BOISE, Idaho — The City of Boise wants the United States Supreme Court to review its arguments in the case to ban camping on streets, parks, and in public areas.
The appeal is a reaction to the 9th Circut Court of Appeals denying the city's attempt to get the full slate of judges to hear its case.
Since 2014, the City of Boise’s policy has been to suspend ticketing for camping in the city when there is no room in local homeless shelters. In 2018, a total of thirty citations for camping were written in Boise. In all of 2017, only six citations were written.
The City of Boise filed a petition with the U.S. Supreme Court earlier this year to begin the process of asking the court to hear the city’s appeal of the 9th Circuit Court of Appeals’ rulings on the case Martin v. Boise.
The suit alleges the city’s ordinances that regulate camping and “disorderly conduct” violate the 8th Amendment to the U.S. Constitution, which prohibits “cruel and unusual punishment.”
“(Our) filing asks the court to extend the deadline for filing the city’s writ of certiorari, which would begin the review of the case and the process for determining if the court will ultimately take it up,” said Boise City spokesman Mike Journee.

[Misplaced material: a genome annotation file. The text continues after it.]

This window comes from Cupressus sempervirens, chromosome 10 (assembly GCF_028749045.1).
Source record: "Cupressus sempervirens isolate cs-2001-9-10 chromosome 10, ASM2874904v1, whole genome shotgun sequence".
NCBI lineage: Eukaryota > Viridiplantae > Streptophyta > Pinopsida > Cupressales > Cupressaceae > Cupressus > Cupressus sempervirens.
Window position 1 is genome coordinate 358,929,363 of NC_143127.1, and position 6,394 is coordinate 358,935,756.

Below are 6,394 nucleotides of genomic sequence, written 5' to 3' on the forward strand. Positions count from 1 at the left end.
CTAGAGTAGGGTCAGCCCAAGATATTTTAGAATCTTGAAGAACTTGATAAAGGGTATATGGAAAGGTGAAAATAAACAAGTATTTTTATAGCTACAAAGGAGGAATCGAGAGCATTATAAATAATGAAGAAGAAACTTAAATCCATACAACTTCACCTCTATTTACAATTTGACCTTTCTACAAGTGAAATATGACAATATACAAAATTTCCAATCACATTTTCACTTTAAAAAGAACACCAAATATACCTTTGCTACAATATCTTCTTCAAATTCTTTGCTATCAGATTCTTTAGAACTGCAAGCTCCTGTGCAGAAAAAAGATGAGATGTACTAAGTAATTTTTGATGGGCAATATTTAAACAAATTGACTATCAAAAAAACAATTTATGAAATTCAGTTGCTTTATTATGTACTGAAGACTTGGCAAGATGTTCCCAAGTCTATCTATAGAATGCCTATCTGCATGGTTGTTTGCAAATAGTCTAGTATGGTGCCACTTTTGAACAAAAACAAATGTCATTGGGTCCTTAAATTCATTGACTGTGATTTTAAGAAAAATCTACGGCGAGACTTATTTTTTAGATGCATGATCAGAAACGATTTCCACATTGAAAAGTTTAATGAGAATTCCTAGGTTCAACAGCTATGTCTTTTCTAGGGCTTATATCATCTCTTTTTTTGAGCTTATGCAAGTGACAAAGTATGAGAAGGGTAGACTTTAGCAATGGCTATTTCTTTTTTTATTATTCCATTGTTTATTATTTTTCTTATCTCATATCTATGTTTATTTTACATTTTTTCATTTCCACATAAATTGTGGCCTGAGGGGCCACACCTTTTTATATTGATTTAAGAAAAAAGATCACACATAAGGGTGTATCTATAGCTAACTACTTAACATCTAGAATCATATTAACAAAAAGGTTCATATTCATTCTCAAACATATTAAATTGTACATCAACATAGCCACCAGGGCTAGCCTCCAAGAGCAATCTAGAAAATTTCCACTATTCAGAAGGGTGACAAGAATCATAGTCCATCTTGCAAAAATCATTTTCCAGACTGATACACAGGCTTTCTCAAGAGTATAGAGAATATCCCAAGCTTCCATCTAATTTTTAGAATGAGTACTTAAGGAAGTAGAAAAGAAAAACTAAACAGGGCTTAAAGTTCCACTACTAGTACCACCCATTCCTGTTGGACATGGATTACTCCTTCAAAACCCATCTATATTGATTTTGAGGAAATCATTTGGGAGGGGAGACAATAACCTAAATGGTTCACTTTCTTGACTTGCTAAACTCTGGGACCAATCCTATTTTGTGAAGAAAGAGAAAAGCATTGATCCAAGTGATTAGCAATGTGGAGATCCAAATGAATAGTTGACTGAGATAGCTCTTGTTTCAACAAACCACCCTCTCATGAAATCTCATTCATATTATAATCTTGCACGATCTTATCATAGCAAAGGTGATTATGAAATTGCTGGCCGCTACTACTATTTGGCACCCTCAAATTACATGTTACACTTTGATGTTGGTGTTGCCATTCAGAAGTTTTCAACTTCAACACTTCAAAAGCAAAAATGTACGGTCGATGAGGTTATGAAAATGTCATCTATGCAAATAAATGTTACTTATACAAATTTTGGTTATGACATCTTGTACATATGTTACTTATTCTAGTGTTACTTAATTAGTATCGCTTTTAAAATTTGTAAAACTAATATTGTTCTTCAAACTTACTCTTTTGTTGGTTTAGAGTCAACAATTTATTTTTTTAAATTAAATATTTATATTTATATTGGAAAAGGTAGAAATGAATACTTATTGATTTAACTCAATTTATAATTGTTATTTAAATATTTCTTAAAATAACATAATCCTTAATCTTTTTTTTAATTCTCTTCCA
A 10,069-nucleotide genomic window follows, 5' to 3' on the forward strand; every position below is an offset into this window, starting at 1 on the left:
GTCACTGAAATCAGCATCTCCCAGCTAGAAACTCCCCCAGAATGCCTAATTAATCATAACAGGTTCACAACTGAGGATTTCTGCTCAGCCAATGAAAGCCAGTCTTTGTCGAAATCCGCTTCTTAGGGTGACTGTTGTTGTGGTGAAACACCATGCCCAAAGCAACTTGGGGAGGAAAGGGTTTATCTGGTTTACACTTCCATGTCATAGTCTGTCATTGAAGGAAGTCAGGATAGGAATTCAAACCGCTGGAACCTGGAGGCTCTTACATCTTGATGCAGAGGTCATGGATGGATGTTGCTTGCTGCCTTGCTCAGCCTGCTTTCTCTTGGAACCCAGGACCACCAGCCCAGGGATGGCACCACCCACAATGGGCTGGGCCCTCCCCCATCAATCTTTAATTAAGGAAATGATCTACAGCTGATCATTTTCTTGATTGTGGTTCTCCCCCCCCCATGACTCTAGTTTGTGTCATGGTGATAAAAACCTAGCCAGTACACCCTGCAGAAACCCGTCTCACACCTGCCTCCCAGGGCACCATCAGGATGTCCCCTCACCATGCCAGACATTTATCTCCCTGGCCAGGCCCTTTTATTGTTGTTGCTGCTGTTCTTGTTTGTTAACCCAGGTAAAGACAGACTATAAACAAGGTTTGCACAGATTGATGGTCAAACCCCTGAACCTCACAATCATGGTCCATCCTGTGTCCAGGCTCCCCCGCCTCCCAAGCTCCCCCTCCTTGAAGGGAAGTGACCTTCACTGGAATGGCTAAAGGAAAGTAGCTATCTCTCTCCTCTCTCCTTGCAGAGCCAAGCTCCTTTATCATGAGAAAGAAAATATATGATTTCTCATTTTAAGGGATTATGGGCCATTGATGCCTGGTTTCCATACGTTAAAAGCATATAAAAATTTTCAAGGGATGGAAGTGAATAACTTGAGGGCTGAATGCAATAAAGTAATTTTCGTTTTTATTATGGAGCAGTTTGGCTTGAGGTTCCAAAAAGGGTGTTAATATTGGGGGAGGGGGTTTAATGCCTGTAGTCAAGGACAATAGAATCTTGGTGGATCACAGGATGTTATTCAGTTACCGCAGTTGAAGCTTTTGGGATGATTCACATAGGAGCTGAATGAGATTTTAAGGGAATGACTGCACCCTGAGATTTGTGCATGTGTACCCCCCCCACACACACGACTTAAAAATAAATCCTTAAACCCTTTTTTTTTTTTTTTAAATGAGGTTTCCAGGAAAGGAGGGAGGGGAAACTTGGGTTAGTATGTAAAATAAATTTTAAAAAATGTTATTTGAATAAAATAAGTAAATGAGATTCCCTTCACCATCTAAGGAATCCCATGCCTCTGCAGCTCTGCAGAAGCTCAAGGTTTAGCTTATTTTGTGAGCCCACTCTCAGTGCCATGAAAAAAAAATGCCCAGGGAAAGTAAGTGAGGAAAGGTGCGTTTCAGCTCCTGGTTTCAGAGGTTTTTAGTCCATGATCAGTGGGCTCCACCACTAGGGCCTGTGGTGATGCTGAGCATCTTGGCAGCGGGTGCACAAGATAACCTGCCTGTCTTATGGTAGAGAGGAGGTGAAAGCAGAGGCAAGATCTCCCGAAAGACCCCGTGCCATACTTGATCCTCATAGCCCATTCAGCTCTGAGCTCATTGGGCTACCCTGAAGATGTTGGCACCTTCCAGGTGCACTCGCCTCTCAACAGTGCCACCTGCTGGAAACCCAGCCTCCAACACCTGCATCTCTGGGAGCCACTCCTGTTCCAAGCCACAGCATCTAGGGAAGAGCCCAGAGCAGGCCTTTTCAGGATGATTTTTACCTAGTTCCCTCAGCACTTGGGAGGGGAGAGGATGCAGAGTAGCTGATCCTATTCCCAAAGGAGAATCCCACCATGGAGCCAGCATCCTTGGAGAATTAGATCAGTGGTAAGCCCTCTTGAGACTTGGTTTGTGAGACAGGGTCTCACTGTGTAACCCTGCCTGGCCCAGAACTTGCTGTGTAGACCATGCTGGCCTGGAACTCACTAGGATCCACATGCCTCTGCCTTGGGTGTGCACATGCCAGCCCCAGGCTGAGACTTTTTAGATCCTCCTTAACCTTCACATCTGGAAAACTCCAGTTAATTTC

Final notification about whether the court would hear the case should not be expected until October.
“We are bringing this case forward because we must have tools to respond to the public health and safety dilemmas created by encampments,” said Boise Mayor Dave Bieter. “By working with partners to provide forward-thinking services to those experiencing homelessness –- like Housing First facilities and support of our non-profit emergency shelters –- we believe Boise is approaching this issue with thoughtful compassion. If the 9th Circuit’s rulings are allowed to stand, then no city in the country will have the tools it needs to prevent a humanitarian crisis on its own streets.”
Theane Evangelis, a partner with the Los Angeles-based law firm Gibson Dunn, will lead the team representing the city before the U.S. Supreme Court. She said that the 9th Circuit’s previous rulings conflict with U.S. Supreme Court precedent and other circuit court rulings -- and will tie the hands of local governments in their efforts to devise solutions to the complex problem of homelessness.
“The tragedy is that this decision harms the very people it purports to protect,” Evangelis said. “If local governments cannot limit public camping, they will be unable to stop the proliferation of dangerous encampments that trap the most vulnerable individuals and prevent them from seeking proper shelter and services. We look forward to presenting our case to the Supreme Court.”
Journee said the city’s camping and disorderly conduct ordinances remain in effect until further clarification can be obtained from the courts; the previous rulings have not caused the city to change its procedures.